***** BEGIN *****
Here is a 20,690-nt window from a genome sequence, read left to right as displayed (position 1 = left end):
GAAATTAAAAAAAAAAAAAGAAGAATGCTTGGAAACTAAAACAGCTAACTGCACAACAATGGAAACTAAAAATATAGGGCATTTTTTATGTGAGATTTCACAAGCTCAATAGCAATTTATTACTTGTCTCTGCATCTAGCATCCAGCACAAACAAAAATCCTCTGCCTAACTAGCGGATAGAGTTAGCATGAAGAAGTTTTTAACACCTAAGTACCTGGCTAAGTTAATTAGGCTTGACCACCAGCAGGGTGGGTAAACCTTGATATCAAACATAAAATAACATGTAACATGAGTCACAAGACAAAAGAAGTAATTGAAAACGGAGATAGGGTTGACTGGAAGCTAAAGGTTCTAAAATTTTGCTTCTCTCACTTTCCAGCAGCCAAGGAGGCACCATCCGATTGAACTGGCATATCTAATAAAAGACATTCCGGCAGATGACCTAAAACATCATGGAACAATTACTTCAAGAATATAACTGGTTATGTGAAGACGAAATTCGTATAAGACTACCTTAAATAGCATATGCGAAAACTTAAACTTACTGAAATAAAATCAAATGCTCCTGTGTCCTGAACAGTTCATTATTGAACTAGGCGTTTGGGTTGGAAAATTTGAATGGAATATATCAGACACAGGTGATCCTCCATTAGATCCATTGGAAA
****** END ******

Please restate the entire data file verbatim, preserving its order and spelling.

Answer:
Here is a 20,690-nt window from a genome sequence, read left to right as displayed (position 1 = left end):
GAAATTAAAAAAAAAAAAAGAAGAATGCTTGGAAACTAAAACAGCTAACTGCACAACAATGGAAACTAAAAATATAGGGCATTTTTTATGTGAGATTTCACAAGCTCAATAGCAATTTATTACTTGTCTCTGCATCTAGCATCCAGCACAAACAAAAATCCTCTGCCTAACTAGCGGATAGAGTTAGCATGAAGAAGTTTTTAACACCTAAGTACCTGGCTAAGTTAATTAGGCTTGACCACCAGCAGGGTGGGTAAACCTTGATATCAAACATAAAATAACATGTAACATGAGTCACAAGACAAAAGAAGTAATTGAAAACGGAGATAGGGTTGACTGGAAGCTAAAGGTTCTAAAATTTTGCTTCTCTCACTTTCCAGCAGCCAAGGAGGCACCATCCGATTGAACTGGCATATCTAATAAAAGACATTCCGGCAGATGACCTAAAACATCATGGAACAATTACTTCAAGAATATAACTGGTTATGTGAAGACGAAATTCGTATAAGACTACCTTAAATAGCATATGCGAAAACTTAAACTTACTGAAATAAAATCAAATGCTCCTGTGTCCTGAACAGTTCATTATTGAACTAGGCGTTTGGGTTGGAAAATTTGAATGGAATATATCAGACACAGGTGATCCTCCATTAGATCCATTGGAAA